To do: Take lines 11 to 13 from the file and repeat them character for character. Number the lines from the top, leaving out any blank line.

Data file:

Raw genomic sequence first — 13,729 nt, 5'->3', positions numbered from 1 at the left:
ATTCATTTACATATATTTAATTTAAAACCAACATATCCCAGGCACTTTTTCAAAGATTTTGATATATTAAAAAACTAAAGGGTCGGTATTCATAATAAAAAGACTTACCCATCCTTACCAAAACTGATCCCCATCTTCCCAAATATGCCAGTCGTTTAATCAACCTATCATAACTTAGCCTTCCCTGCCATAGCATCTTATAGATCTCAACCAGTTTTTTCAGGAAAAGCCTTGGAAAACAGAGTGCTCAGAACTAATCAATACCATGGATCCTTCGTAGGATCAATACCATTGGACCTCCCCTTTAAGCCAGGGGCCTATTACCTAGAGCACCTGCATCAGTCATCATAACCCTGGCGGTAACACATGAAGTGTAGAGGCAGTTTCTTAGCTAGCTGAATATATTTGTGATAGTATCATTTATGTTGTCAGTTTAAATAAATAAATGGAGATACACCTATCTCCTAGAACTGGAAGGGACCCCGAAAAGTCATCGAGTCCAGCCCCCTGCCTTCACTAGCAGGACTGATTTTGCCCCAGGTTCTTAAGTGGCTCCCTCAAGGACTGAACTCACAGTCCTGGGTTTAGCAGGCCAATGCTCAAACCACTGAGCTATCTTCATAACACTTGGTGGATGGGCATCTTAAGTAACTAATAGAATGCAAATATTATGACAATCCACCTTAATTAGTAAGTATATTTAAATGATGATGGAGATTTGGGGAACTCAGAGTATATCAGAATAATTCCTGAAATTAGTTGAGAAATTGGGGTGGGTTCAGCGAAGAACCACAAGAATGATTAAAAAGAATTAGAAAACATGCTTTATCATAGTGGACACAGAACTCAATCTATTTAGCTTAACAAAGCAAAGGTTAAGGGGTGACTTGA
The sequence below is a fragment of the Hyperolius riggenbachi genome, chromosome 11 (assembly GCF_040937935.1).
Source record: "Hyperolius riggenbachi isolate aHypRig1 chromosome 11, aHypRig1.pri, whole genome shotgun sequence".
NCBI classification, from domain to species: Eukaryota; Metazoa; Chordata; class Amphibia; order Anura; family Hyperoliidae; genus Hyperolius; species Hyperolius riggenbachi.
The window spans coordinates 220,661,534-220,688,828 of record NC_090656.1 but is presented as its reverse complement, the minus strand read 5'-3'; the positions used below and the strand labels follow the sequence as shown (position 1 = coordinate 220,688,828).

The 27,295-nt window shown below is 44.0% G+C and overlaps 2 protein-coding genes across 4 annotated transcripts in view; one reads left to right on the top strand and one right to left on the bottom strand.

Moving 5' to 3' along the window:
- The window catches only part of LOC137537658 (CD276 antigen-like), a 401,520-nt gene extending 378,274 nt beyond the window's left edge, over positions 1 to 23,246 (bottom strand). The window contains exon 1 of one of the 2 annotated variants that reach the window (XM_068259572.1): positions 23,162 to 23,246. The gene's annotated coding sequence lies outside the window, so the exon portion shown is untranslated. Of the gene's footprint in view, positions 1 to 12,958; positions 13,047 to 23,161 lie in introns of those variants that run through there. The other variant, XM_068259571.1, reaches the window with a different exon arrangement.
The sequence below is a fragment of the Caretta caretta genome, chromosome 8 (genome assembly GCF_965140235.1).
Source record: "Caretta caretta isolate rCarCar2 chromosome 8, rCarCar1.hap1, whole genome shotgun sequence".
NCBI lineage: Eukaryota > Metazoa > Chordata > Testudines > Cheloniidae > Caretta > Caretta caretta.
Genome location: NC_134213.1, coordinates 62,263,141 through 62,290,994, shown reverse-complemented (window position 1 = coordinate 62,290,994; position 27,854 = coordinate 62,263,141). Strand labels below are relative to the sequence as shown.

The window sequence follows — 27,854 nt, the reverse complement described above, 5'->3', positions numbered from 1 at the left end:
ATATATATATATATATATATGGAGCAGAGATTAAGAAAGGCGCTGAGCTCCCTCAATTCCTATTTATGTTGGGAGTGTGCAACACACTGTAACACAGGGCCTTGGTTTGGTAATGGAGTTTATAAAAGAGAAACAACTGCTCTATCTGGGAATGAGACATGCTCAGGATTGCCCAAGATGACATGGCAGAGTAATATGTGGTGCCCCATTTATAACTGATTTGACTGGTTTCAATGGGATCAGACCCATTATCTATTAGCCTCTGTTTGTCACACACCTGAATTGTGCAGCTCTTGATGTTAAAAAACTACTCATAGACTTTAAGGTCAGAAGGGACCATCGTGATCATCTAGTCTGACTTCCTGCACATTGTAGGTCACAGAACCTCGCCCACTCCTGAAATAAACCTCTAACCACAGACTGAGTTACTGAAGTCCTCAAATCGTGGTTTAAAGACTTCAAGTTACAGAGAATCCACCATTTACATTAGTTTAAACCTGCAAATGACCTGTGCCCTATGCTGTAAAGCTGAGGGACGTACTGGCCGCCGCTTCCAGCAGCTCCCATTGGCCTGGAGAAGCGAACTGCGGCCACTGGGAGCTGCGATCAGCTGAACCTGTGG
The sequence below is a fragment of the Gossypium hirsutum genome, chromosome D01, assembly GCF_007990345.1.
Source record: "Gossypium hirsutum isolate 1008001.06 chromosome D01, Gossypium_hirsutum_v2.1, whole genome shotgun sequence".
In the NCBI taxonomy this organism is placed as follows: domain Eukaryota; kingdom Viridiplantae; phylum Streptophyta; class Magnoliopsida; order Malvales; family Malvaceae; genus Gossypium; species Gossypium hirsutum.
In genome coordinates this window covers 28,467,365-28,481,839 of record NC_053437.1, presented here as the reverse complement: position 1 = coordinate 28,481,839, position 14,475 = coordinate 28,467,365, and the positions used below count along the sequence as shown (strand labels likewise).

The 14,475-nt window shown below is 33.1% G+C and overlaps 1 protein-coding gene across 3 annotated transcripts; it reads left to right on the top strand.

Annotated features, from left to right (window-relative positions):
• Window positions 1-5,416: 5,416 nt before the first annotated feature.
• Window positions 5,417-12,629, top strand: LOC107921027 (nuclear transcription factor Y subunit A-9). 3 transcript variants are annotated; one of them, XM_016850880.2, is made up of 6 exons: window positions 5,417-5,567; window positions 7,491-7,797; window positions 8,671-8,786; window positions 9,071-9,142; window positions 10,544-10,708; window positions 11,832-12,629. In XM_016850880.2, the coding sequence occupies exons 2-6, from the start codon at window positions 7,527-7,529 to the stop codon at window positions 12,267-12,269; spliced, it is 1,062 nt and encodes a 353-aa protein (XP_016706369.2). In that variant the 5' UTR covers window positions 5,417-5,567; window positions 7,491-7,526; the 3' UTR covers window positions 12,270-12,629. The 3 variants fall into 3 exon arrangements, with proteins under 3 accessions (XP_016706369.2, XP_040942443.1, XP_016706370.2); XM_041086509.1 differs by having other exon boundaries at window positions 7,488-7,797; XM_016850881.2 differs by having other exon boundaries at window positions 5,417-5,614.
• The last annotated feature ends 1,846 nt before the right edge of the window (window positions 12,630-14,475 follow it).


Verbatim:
Source record: "Caretta caretta isolate rCarCar2 chromosome 8, rCarCar1.hap1, whole genome shotgun sequence".
NCBI lineage: Eukaryota > Metazoa > Chordata > Testudines > Cheloniidae > Caretta > Caretta caretta.
Genome location: NC_134213.1, coordinates 62,263,141 through 62,290,994, shown reverse-complemented (window position 1 = coordinate 62,290,994; position 27,854 = coordinate 62,263,141). Strand labels below are relative to the sequence as shown.